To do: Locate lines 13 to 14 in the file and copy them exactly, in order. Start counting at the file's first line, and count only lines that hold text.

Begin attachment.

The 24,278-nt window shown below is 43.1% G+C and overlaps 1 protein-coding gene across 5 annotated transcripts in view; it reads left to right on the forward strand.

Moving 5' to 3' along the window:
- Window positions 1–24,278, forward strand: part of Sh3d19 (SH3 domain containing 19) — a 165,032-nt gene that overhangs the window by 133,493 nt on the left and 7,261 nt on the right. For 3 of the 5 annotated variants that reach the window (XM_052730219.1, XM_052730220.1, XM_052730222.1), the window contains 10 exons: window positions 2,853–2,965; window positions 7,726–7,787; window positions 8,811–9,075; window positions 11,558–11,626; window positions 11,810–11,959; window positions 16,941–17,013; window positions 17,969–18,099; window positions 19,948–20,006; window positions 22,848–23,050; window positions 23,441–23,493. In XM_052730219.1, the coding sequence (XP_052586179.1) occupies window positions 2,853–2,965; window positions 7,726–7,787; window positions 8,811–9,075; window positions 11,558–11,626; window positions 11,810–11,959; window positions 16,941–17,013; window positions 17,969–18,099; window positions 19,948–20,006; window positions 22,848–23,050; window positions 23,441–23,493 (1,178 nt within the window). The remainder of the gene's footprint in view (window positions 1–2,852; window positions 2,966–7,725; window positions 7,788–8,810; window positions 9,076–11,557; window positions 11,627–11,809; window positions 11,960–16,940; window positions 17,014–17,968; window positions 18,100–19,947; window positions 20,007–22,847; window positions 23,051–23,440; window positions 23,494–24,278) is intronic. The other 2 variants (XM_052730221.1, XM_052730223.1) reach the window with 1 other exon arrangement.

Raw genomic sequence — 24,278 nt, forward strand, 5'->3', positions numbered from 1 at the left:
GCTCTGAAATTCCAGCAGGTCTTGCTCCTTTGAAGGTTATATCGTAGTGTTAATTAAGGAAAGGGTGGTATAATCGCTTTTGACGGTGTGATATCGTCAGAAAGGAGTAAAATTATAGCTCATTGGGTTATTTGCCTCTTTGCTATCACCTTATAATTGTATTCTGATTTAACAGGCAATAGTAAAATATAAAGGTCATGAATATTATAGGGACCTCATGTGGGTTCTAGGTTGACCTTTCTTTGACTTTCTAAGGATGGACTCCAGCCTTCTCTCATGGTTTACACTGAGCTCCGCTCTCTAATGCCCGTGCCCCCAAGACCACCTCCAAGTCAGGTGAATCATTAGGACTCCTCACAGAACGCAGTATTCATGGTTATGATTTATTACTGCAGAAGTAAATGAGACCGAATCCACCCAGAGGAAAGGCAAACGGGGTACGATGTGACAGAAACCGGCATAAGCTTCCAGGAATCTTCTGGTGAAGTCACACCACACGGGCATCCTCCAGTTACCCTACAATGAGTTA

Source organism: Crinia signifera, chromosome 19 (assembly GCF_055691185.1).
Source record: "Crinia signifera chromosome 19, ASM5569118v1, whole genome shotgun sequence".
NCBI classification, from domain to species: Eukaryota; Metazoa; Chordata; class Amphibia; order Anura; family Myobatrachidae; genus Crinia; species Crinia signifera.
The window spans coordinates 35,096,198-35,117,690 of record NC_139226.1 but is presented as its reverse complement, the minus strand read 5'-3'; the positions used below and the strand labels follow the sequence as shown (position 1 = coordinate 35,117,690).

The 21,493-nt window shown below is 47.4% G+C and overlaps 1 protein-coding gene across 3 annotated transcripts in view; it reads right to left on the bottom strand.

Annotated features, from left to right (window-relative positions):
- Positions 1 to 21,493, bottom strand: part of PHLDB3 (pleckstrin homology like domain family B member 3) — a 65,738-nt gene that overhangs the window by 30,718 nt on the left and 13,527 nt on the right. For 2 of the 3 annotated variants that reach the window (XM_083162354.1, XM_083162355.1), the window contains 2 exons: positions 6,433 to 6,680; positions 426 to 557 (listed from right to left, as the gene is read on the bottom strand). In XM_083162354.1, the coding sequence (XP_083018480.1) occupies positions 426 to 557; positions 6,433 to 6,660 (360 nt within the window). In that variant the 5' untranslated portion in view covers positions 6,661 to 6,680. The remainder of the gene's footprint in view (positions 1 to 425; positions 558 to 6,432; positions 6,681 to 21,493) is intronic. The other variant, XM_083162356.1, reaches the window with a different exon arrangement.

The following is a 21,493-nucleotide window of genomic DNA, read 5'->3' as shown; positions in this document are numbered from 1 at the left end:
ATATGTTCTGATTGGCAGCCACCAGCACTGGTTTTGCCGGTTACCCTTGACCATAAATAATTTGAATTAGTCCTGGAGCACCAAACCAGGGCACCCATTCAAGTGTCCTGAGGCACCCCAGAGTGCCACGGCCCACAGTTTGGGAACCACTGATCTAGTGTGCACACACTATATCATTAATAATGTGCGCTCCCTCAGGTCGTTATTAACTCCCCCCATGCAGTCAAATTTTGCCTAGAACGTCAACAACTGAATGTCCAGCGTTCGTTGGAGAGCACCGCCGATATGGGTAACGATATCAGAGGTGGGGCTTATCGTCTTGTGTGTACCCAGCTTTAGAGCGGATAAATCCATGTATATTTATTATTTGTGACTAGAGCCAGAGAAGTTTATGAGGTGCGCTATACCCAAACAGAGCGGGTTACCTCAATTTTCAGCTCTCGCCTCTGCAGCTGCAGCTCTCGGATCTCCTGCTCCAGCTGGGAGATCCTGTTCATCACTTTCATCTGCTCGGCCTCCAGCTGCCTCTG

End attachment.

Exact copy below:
The following is a 21,493-nucleotide window of genomic DNA, read 5'->3' as shown; positions in this document are numbered from 1 at the left end:
ATATGTTCTGATTGGCAGCCACCAGCACTGGTTTTGCCGGTTACCCTTGACCATAAATAATTTGAATTAGTCCTGGAGCACCAAACCAGGGCACCCATTCAAGTGTCCTGAGGCACCCCAGAGTGCCACGGCCCACAGTTTGGGAACCACTGATCTAGTGTGCACACACTATATCATTAATAATGTGCGCTCCCTCAGGTCGTTATTAACTCCCCCCATGCAGTCAAATTTTGCCTAGAACGTCAACAACTGAATGTCCAGCGTTCGTTGGAGAGCACCGCCGATATGGGTAACGATATCAGAGGTGGGGCTTATCGTCTTGTGTGTACCCAGCTTTAGAGCGGATAAATCCATGTATATTTATTATTTGTGACTAGAGCCAGAGAAGTTTATGAGGTGCGCTATACCCAAACAGAGCGGGTTACCTCAATTTTCAGCTCTCGCCTCTGCAGCTGCAGCTCTCGGATCTCCTGCTCCAGCTGGGAGATCCTGTTCATCACTTTCATCTGCTCGGCCTCCAGCTGCCTCTG